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Street named in honor of Ed and Betty Gardner

Posted by Admin On July - 26 - 2012

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Hundreds of admirers of Ed and Betty Gardner came out to praise them as entrepreneurs, humanitarians, political activists, arts advocates, anti-crime fighters and family role models during a ceremony where a street was named in their honor.  The official unveiling, which was sponsored by the Black on Black Love Organization, was held on July 12.  The street sign will be permanently placed at the corner of 87th and Dobson, former site of Soft Sheen Products, the multi-million dollar hair care firm that the couple founded.

According to Frances Wright, President and CEO, the celebration was an opportunity for a broad cross section of admirers to pay tribute to the Gardners in an event that was driven by the theme:  “Celebrating the Gardner legacy.”

Wright got the program underway by greeting the crowd and urging them to express self love, self respect and self discipline as a show of love to the Gardners, who practice this in their daily lives.

Following the special greeting, emcees Merri Dee and Reginald Mitchell, former Soft Sheen employee, praised the Gardners.

One by one, admirers offered words of love. The Rev. T.L. Barrett of Life Center Church called the couple his “god parents” and recalled their generosity.

Wright gave special acknowledgement to Alderman Michelle Harris for her hard work in making the event a success. In addressing the crowd, Harris held the couple up as the “epitome of what an African American entrepreneur is” and hailed them for being “leaders and examples of how we should lead our lives.”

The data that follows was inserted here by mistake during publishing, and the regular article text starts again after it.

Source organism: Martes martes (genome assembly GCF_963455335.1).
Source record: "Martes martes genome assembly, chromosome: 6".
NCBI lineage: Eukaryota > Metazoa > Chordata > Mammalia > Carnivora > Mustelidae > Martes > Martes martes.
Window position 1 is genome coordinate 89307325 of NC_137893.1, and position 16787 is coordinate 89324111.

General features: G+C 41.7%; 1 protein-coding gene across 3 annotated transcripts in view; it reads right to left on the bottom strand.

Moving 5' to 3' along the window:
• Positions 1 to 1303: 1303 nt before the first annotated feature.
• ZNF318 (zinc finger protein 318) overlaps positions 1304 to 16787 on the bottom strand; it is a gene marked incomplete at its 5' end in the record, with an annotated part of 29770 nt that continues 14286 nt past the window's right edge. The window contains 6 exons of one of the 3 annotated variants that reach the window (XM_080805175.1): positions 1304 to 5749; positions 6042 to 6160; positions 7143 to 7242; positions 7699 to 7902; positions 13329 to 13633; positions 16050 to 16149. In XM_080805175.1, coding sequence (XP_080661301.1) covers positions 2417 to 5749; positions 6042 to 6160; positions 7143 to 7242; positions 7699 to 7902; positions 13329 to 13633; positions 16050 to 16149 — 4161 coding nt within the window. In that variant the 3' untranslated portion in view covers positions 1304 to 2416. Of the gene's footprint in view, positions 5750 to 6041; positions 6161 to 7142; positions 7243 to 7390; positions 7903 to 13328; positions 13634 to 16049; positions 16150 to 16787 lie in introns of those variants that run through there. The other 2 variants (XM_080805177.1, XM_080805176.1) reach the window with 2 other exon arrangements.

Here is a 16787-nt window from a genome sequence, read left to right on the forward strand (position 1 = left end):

Wright also recognized Melody Spann-Cooper of WVON for graciously donating studio time so fans could tape messages of invitation.

The tribute included a procession of praise.

oFormer Chicago Bulls player Sidney Green credited the Gardners for helping to secure his contract.

oLonnie Chambers, a student at Vanderpoel Elementary School, read his winning essay on the importance of promoting black on black love, a concept that the Gardners promote and live by daily.

oFather Michael Pfleger of St. Sabina Church hailed the couple as a “national treasure” and praised them for using their success “as a platform to make transformative change in America.”

Others who praised the Gardners were Spencer Leak, Sr., chairman of the board of Black on Black Love who asked the audience “Where’s the outrage” regarding the rampant killings.

Also speaking were Cook County Circuit Court Judge Timothy Evans who said the couple “symbolize compassion, integrity and love.”

Historian Dr. Timuel Black characterized them as “ordinary people doing extraordinary things.”

Speaking on behalf of the family, Gary Gardner, eldest son, said the Gardners’ approach to parenting was basic:  “They made us work, we had to be in the house before dark, and we ate together.  And, we always knew we were loved.”

In a special nod to Mrs. Gardner, daughter Terri declared that “she is the smartest woman I know who has her own swagger.”  Terri added that Betty created the structure for the company that allowed Soft Sheen to be successful.”

The grandchildren gave the ultimate tribute when they said their grandparents “have always been there for us.”

After the sign was unveiled, Mr. Gardner spoke to the admiring crowd.  He thanked Betty’s parents, Mr. and Mrs. Gueno, for raising such a beautiful woman who became his wife.  He praised his beautiful children and those who came into his life, including educators and hair stylists.

He said that the family’s purpose was never to make money but was to “make life better for all human beings…especially African Americans – especially for those less fortunate than others.”

“We are the tools that God used to try to make life better for the African American family.”

On that note the ceremony ended and the crowd gathered around the Gardners as they continued to show love for this iconic couple.

The event was sponsored by Black on Black Love, which is devoted to promoting self-love, self-discipline and self-respect through a variety of programs.

For information, call Black on Black Love at 773-978-0868 or access the web site at www.bobl.org.

Photo Caption: Ed and Betty Gardner (seated) display the street sign named after them as friends and family surround them. Seated (far left) is daughter Terri and at far right is eighth ward Alderman Michelle Harris. Standing (l-r) are: Frances Wright, president/CEO Black on Black Love, children Tracy, Guy and Gary Gardner and grandchildren Kyle, Sara and Brandon Gardner.

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